4. My awesome husband kept the kids out of the kitchen so I could work, then while I was still going and going, made lunch around me and got them all fed, and toddler down for a nap. Bless him!
  5. I thought the finished creations were pretty. Hope the recipients liked them!

Here’s what I will do differently next time:

  1. Get phone numbers for ALL my customers, not forgetting those who contact me via IM.
  2. Use the full conditioning/hydration method so that I can make flowers the day before!! This one needs a couple of underlines!
  3. Only promise pickup at a specific time if the flowers are already made, done, and waiting.
  4. If I am running behind, use those phone numbers collected in #1 and let people know in advance so they don’t show up and not be able to pick up their stuff.
  5. Learn more boutonniere finishing off tips and tricks. I get so focused on the flowers that I forget the boutonniere is supposed to have something tied around it to finish it off. I seem to use up all my creativity putting it together then I’m like “Well, now what?” That, or learn how to do the natural stems look. I didn’t put ribbons in the corsage, either. I don’t love that look, and even though it’s expected, I shy away from it.
  6. Find some magnetic boutonnieres. The one gal said when she picked hers up—so how do these ones work, then? (I had forgotten to put a pin in with it! I quickly grabbed one.) She had only ever used the magnetic style.
  7. Practice, practice, practice. I know the more I do these, the quicker I’ll get, and the less stressful the whole process will be. I just hope my current and potential customers will bear with me on those bumps in the road (like their stuff not being ready—ack!).

Some great experiences that filled me up, and a bit of struggle, which led to some good learning experiences. Definitely a net gain overall.

Then just a few days later, I made 9 mini corsages for the Daddy-Daughter dance at the school. Two of those were for my own cute girls. In fact, my 10 year old made hers with just a little assistance from me.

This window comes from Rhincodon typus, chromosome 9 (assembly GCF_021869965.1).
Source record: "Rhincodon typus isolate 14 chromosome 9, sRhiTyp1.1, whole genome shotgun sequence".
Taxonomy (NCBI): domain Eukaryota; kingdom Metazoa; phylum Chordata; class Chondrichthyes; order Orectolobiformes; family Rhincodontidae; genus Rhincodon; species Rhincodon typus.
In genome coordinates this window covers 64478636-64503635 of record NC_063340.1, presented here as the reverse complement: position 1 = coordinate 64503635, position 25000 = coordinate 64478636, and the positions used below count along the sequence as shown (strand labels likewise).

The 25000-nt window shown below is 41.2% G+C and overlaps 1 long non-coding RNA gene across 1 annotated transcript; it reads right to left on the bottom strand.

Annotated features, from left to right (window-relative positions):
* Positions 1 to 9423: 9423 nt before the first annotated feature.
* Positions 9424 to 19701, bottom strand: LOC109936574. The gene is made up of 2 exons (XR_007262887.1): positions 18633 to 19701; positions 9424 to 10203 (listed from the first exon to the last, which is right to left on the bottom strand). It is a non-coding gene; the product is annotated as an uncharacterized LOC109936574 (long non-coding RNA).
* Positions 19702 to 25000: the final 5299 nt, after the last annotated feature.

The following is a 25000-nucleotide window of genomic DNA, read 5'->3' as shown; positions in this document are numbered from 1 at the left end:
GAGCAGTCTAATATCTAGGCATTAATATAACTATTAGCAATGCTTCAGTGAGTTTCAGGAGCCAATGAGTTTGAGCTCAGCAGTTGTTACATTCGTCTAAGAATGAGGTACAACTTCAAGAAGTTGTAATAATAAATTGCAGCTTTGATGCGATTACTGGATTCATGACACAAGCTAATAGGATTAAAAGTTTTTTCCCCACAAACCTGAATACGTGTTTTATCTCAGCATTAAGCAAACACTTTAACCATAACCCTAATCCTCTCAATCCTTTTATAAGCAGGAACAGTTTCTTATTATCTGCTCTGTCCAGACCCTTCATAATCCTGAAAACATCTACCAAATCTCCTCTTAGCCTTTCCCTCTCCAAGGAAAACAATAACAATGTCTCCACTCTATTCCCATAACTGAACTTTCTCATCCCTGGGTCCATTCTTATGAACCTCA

I think she did a great job! For those I was on the ball with my timing for the prep work (hydrating/ conditioning) and was able to make them the day before. Much, much better. Still not loving the floral glue, but I was able to get online (good old YouTube) and find some good tips that should help me have a better experience with it next time. I hope.

This coming week I will be doing Valentine’s flowers! So excited for those!

Always Learning

I love learning, especially learning more about flowers! The past couple of weeks I have been slowly getting caught up on my backlog of online learning videos. I signed up for Flower Farming School Online, which ran November into December, but fell behind when the December whirlwind came along. So now I’m finally getting to the end of those classes—almost! I have a few more hours left to do, but I’ve done all the main sessions. I’m actually glad I waited until now to take that class. I think if I had taken it back in the beginning, I wouldn’t have even really known what questions to ask.